One of the first things I learned after running several small food companies was success, albeit defined many different ways, was dependent on moving a lot of product. This meant I wasn’t going to make money moving a mere 30-40 cases a month at my local farmer’s market. I needed to move more.
That means selling more!
Sounds obvious, doesn’t it? But, it’s a lot harder than it looks. I mean, mustard doesn’t magically move out of my parent’s basement. I have to make it move (quite literally sometimes). I could do more farmer’s markets, find some private label accounts, get into more retailers, do more festivals, buy Facebook ads, etc.
For the past 3 months, I’ve been working on getting into more retail stores. Why? They order relatively frequently and when other revenue streams are dead, I’ve always got retail. Plus, distribution is king in the food industry.
As the son of an engineer, I’m super analytical and data-driven. I started this project with writing my process down (It helped to have experience in phone sales from my days working for a seller of accounting websites.).
My 5-Step Independent Retailer Process:
1. Acquire a list of retailers (lots of manual work here)
2. Research retailers to determine fit
3. Email to see if they’d like samples (more on what worked later)
4. Send samples
5. Create a follow up schedule and land that account (this was a series of phone calls and emails)
There are sub-processes for the 5 steps as well, but I won’t get into those here. With the process down, I started on the first row of my spreadsheet. They didn’t want any samples. (Oh, this was going swell). As I worked down the list, I was getting sample requests left and right – mostly over email. Fast forward to the results of my experiment.
- Retailers contacted: 103 (by phone and email)
- Samples requested: 34 (33.01% of retailers)
- Orders placed: 10 (9.71% of retailers)
It was an interesting experiment. For the countless hours of work I (and ultimately a part-time sales guy) poured into this, I had $928 in sales to show for it — not profit. When I took the costs out, I ended up with about $200 in my pocket. But, it wasn’t so much the profit as it was the process.
I think there’s more there. This number could be improved.
What I Learned:
1. A Strict Follow Up Schedule Has to Be Created (and Stuck to)
I lost track of everyone I was talking to. I had no idea who I had been contacted, who got their samples, did they get a phone call or an email. And then days later, they’d fall right back off my radar. To start, I had a phone call/email back-and-forth going on. It worked when I was dealing with a couple retailers, but as the project expanded, it got out of control. I installed Streak CRM in my gmail which helps with the leads pipeline as well as follow-up reminders. The trouble? I’d literally forget to use it. Now, I have a process written down. All that’s left is forming a follow up habit.
2. The Best Email Strategy Shows Customers Want to Buy Your Product
I was on my last handful of retailers two weeks ago. I send out 15 emails and got 10 sample requests back. What worked so well? I used something like “Hey ____, We’ve heard from a lot of our current customers that _______ would be a great place to carry our _____. Could I send you some samples? Who should I send them to?” I used a couple different variations, but playing the “customer card” worked well, even if it might have been a stretch of the truth. Bottom line: it got my product in the buyer’s mouth. Oh, and you have the buyer’s name – gold mine!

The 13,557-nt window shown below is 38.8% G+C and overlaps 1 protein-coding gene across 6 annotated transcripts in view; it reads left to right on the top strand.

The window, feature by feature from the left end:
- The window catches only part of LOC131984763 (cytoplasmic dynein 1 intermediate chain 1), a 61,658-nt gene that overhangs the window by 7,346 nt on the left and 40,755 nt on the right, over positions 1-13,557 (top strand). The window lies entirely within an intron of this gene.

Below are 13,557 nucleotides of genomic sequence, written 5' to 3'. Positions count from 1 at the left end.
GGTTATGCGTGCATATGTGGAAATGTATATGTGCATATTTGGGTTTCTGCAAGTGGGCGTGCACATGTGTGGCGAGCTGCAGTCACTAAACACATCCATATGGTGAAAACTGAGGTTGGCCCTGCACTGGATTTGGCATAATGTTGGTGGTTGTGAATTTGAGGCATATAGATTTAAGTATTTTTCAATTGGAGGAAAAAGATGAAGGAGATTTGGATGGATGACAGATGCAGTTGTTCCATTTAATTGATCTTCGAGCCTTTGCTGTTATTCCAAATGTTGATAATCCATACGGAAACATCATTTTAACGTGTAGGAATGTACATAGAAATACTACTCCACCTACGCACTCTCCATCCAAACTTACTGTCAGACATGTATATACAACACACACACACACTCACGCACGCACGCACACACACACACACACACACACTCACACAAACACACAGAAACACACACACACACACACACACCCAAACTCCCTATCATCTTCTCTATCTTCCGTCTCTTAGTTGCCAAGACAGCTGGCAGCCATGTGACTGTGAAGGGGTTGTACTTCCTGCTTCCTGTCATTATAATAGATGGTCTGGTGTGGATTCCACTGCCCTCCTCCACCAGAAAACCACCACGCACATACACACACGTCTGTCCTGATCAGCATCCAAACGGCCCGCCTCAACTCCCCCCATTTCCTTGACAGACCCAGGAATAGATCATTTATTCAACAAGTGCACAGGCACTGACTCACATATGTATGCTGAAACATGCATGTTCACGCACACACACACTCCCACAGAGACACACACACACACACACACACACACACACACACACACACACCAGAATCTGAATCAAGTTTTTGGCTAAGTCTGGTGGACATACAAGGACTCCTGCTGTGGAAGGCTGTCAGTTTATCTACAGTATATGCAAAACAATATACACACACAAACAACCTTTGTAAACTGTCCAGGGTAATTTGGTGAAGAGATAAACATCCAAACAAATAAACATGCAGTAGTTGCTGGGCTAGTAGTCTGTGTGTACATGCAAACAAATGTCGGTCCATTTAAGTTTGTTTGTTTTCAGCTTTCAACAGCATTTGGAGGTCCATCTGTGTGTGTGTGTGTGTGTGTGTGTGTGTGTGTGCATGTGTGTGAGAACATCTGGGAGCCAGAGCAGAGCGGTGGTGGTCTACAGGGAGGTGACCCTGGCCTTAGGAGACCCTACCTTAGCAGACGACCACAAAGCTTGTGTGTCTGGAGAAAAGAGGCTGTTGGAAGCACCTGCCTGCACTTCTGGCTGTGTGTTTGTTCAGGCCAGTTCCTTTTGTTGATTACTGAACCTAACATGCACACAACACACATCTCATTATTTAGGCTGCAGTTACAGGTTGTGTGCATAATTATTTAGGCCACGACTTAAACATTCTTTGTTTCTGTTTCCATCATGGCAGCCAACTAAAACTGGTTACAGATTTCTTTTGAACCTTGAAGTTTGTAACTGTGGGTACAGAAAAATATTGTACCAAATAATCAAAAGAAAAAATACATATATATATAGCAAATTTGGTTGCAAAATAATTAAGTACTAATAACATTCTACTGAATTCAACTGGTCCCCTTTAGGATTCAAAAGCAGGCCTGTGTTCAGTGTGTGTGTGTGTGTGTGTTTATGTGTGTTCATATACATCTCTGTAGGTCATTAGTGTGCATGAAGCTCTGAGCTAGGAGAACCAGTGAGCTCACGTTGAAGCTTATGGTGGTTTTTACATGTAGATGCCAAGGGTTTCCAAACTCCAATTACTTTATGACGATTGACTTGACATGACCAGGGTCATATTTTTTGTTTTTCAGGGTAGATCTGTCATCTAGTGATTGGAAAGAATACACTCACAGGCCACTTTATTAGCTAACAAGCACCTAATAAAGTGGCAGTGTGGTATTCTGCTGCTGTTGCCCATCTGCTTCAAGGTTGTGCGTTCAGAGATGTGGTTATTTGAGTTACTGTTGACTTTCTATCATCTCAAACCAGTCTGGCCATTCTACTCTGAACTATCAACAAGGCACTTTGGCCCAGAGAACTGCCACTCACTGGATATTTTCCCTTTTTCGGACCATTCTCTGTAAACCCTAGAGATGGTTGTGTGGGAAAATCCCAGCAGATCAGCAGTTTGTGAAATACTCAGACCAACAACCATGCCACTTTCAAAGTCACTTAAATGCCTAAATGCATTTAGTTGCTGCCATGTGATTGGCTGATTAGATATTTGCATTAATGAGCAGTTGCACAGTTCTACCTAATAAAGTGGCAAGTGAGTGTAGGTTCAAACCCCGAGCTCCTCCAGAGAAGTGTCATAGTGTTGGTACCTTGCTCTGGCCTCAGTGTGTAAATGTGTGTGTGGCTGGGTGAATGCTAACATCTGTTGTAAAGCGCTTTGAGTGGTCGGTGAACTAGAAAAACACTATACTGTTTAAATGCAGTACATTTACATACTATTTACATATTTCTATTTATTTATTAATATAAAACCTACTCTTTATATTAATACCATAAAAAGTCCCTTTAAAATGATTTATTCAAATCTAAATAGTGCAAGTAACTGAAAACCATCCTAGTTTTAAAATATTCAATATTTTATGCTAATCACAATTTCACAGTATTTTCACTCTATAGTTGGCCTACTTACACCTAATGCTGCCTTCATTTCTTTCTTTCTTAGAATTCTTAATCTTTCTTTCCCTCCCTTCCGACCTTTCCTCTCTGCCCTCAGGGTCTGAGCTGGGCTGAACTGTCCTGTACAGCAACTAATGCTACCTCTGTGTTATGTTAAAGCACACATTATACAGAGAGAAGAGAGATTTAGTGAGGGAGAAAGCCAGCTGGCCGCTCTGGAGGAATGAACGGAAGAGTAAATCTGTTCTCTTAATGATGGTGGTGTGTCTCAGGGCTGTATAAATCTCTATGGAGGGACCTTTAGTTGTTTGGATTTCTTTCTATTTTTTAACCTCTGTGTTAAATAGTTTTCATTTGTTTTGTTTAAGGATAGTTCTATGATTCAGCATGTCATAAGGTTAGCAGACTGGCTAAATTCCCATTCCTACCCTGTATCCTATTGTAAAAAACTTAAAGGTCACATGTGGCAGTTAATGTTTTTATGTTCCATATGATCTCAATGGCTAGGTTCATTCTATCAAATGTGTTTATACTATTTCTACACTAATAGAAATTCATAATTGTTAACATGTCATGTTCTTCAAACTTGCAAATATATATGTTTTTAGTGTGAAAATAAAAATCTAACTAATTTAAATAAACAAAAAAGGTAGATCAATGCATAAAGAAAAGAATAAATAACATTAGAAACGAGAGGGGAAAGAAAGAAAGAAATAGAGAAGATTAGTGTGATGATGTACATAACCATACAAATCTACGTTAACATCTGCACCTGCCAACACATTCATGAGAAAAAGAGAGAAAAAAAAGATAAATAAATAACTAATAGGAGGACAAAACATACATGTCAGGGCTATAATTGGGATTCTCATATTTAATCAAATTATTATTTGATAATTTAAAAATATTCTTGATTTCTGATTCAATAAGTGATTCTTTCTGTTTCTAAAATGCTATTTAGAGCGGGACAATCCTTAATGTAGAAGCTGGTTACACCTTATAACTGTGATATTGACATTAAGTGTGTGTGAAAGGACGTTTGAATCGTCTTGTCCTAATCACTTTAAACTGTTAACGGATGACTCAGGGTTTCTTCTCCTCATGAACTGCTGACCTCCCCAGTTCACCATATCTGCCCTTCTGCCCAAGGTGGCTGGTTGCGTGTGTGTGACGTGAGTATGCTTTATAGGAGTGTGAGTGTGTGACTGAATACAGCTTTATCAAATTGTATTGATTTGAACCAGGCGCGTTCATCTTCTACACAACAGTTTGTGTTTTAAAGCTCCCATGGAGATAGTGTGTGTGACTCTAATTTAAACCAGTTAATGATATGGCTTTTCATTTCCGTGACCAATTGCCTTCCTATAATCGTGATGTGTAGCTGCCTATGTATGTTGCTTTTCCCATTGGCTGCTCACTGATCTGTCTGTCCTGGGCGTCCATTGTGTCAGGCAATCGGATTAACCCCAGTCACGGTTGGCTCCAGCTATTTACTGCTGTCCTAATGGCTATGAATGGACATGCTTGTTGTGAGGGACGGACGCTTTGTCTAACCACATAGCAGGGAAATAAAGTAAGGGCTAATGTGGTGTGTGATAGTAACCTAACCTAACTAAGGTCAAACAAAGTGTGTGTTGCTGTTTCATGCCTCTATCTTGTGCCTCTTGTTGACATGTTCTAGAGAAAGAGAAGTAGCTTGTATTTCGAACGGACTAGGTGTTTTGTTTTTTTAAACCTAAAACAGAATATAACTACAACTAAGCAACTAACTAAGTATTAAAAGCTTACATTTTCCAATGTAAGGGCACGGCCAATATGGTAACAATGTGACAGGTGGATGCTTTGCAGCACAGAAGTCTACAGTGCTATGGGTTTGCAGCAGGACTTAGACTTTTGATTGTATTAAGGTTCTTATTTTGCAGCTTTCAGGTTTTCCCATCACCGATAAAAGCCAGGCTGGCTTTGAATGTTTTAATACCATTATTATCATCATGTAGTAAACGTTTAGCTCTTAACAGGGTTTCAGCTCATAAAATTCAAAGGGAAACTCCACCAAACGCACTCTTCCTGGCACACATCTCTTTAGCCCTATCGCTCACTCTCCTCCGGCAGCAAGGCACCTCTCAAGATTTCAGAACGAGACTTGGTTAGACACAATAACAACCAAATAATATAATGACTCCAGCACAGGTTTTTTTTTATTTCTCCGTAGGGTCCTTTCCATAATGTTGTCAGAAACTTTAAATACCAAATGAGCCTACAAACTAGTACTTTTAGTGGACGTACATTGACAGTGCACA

3. I Have to Spend My Time Courting Bigger Accounts
As you may have seen above, I hired a commissioned sales guy to help me sell into all of these independent retailers. I continue to give him leads on a weekly basis. There are hundreds. He calls/emails and works with me to create a process that works with both of us. When I was sending out 8-10 samples a week, I noticed how much I wasn’t doing to build my business. Now, I have a little bit more time to work on large-account sales. Still up to my neck in work (aren’t we all), but trying to get dedicated time to work on my business. Not in it. Wish me luck!
4. It can get expensive
Here’s what I send every person who requests samples: 3 full-size jars (buyers want to see what the product looks like on the shelf), a sell sheet, a price sheet, a postcard promoting our cookbook, and a hand-written note to the buyer (a simple index card and sharpie – authentic right there!). The jars are individually-wrapped and packing peanuts fill space. Thankfully, the box is free (shout-out to the USPS). All said and done, the sample kit costs me $12 to send (on average). To put that in perspective, the 34 samples I sent out above cost me $408 — almost 50% of my generated sales. But, keep in mind, I’ll make my money back on the repeat orders. If you have the sampling budget, it’s worth the investment.
5. Never give up
During this time, I attended the Vermont Grocer’s Association Annual Meeting (always a fun time catching up with fellow food producers). At the meeting, I listened to a panel on trade-shows and the importance of following up with leads. One of the panelists was Kieth, the former owner of Westminster Crackers. He let the crowd know about this follow up technique (which was a folder for every day of the month), but more importantly he stressed the importance of following up until you get a no from the buyer or a “I never want to hear from you again!” And even if you get a “no” it’s still not firm. Buyer’s change, store’s needs change. You never know. I’ve been working on some of the leads from the big list for months now. I’ll get them to order eventually!
Overall, I enjoyed this experiment. I’m going to keep doing it because at the very least it gets my product out there into people’s mouths who haven’t tried it before. Now it’s your turn! What have you done to grow your food business this year? Are you going the independent retailer route? Let me know!